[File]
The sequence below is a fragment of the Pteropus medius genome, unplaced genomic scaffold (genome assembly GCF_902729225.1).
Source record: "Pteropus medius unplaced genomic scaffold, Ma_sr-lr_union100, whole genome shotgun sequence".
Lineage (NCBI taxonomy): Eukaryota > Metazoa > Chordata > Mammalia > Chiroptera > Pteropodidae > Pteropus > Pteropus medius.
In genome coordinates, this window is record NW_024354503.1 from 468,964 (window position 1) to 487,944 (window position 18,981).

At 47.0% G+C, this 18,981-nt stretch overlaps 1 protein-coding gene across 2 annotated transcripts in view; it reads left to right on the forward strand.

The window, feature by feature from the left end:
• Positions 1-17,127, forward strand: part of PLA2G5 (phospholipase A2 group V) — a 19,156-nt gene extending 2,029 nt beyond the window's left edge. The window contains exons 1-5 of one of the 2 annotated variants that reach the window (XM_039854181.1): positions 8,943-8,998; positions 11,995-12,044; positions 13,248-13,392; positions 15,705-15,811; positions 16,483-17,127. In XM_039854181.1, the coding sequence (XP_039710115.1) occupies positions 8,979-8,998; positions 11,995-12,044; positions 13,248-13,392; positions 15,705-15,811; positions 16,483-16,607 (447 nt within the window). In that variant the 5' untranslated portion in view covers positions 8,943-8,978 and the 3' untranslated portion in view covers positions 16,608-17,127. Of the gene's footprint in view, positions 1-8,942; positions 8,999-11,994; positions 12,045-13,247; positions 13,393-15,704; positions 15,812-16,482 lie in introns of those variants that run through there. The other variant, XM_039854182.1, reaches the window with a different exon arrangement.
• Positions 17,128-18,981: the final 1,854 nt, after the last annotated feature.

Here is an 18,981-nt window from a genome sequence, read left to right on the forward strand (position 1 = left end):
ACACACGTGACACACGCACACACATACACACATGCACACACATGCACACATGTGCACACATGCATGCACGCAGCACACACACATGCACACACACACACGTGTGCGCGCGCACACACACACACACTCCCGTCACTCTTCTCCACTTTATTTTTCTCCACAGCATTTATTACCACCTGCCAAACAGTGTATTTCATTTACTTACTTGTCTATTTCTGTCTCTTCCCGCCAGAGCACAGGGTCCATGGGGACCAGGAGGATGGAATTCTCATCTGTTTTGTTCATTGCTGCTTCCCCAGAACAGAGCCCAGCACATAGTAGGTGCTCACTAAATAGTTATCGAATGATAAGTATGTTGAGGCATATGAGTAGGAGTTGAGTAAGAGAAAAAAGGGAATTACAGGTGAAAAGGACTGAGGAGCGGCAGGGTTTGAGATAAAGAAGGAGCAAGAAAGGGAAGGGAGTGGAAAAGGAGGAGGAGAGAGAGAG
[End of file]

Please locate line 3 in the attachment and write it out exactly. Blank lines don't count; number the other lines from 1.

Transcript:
Lineage (NCBI taxonomy): Eukaryota > Metazoa > Chordata > Mammalia > Chiroptera > Pteropodidae > Pteropus > Pteropus medius.